Pnina Werbner (1944–2023)
by Katharine Tyler
Professor Pnina Werbner, the leading scholar in anthropological studies of British Pakistani Muslim communities in Britain, died suddenly of a pulmonary embolism while on holiday in Barbados on 17th January 2023 at the age of 78. She was Professor Emerita of Social Anthropology at Keele University, where she worked from 1997-2010. Pnina’s research interests were informed by her experience of being a migrant and the migration process. She was born in Johannesburg, South Africa, and grew up in Ashkelon and Jerusalem in Israel. Pnina emigrated in 1970 to do her master’s degree (1970-1972) and doctorate in social anthropology at the University of Manchester (1975-1979). Pnina’s daughter, the journalist Donna Ferguson, wrote in her mother’s obituary in the Guardian(March, 2023): ‘As an immigrant herself, first to Israel and then to England, she was highly attuned to the situation of cosmopolitan and transnational people and this became a major theme in her work, along with citizenship and multiculturalism’.
Pnina’s research with British Pakistanis in Manchester took inspiration from the case study approach of the Manchester School of Social Anthropology (her uncle, Max Gluckman, founded the school), as well as state-of-the-art sociological and political theories on identity, migration, and citizenship. Pnina’s interweaving of classic and contemporary scholarship in her writing was also reflected in the way in which she engaged with classic anthropological topics such as ritual, the gift economy, entrepreneurship and pilgrimage while also advancing cutting-edge theories of diaspora, multiculturalism, citizenship, intersectionality, feminism, racism, anti-racism, social movements, and aesthetics. This trafficking between the traditional and the contemporary in her work and thought is exemplified by the themes that framed her first two monographs, that are part of what has become widely known as ‘the Manchester migration trilogy’. The first monograph explored ‘the migration process’ through the lens of ‘gifts and offerings among British Pakistanis’ (1990/2002), while the second book in the series focused on ‘Imagined Diasporas among Manchester Muslims’ (2002). Whatever her theoretical framing, one of her aims was to interpret and explain the local contours and global complexities that shaped her interlocutors’ lives in the contemporary social and political moment. Indeed, tracing the transnational lives of British Muslims led Pnina to conduct ethnographic fieldwork with the members of a global Sufi order in Pakistan, that united thousands of devotees in Pakistan with British Pakistanis. This work formed the third book in the Manchester migration trilogy, Pilgrims of Love: The Anthropology of a Global Sufi Cult (2003).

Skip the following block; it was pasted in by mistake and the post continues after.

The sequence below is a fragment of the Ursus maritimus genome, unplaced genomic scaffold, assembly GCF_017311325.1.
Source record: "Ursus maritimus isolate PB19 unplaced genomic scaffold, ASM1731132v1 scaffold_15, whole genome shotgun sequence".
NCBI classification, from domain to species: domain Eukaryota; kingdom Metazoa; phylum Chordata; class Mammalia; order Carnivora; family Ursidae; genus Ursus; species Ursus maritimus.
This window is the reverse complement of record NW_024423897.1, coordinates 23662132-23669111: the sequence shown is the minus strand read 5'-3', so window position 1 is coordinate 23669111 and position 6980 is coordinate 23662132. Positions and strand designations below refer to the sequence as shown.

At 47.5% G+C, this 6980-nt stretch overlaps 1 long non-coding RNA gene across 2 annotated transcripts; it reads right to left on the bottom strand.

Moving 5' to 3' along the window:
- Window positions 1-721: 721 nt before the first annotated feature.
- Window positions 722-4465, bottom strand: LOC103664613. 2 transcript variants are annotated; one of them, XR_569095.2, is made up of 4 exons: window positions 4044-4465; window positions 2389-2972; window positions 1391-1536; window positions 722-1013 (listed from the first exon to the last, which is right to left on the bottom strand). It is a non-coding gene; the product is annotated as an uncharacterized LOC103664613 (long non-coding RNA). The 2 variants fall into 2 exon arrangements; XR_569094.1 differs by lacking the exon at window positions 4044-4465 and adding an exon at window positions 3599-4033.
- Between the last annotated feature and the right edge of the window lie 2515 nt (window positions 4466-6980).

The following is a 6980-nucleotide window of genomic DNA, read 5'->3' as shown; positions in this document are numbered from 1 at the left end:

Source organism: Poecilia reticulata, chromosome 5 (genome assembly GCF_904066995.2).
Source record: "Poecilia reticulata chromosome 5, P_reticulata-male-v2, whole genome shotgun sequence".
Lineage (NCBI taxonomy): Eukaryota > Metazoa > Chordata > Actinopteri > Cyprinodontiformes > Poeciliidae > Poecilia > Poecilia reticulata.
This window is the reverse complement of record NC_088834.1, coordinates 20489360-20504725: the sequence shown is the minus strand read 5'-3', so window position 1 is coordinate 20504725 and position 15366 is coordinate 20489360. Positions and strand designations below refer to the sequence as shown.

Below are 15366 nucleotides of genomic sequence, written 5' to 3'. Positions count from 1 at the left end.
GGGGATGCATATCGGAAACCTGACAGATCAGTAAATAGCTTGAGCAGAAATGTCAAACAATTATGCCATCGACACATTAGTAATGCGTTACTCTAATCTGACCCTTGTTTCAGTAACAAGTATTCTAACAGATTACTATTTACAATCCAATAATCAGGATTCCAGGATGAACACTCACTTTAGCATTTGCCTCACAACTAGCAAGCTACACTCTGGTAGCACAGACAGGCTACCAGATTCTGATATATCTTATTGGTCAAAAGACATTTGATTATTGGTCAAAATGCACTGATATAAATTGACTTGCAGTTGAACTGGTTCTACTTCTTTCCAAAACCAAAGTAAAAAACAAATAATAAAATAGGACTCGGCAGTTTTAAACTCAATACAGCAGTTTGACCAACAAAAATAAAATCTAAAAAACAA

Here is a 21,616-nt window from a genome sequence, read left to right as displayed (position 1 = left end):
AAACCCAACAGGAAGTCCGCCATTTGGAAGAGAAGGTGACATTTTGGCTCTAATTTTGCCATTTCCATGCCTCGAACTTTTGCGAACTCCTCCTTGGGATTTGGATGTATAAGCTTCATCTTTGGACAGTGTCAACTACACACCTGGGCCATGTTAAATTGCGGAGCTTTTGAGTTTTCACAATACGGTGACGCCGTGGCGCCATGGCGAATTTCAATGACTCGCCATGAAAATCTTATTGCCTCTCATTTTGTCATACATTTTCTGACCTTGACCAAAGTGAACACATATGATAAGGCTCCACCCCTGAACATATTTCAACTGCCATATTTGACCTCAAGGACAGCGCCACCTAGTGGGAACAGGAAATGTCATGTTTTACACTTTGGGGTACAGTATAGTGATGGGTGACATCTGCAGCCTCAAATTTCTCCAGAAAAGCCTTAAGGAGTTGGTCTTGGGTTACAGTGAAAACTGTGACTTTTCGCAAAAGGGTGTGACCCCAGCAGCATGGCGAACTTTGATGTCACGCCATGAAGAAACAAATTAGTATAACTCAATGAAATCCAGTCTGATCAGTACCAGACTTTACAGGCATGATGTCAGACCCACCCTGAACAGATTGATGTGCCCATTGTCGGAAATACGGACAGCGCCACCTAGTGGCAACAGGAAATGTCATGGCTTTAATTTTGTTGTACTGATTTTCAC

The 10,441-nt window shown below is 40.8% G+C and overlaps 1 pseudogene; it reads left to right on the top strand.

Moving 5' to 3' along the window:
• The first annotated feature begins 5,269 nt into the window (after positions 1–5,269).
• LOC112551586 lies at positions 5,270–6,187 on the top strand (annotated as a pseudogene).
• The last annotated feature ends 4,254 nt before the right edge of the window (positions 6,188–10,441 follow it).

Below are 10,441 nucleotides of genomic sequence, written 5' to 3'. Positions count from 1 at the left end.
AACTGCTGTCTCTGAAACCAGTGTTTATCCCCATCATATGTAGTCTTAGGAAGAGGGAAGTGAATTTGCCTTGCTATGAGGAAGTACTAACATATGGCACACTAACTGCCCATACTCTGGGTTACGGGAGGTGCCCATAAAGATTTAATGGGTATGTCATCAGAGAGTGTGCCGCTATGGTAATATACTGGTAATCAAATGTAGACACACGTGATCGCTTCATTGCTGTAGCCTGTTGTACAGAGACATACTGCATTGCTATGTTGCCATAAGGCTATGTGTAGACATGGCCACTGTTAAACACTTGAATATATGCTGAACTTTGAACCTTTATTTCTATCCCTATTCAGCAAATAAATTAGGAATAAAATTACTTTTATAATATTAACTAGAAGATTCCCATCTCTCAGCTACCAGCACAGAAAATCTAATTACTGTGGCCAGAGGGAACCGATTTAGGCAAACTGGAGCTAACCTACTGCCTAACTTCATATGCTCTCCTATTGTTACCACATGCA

Pnina’s work and thought was at the forefront of challenging widespread stereotypical public, political and social scientific assumptions of postcolonial migrant communities as members of bounded and static ‘ethnic groups’. In explaining the reproduction of social inequalities, she illuminated and analysed those moments in which the oppressed, across racial, ethnic, religious, gender, class, diasporic, national, and migrant identities, found dignity, equality, and recognition in the face of racism, Islamophobia, and xenophobia. Pnina was also concerned with those moments in which people came together to transcend their differences to find dialogue and rapport to construct alliances.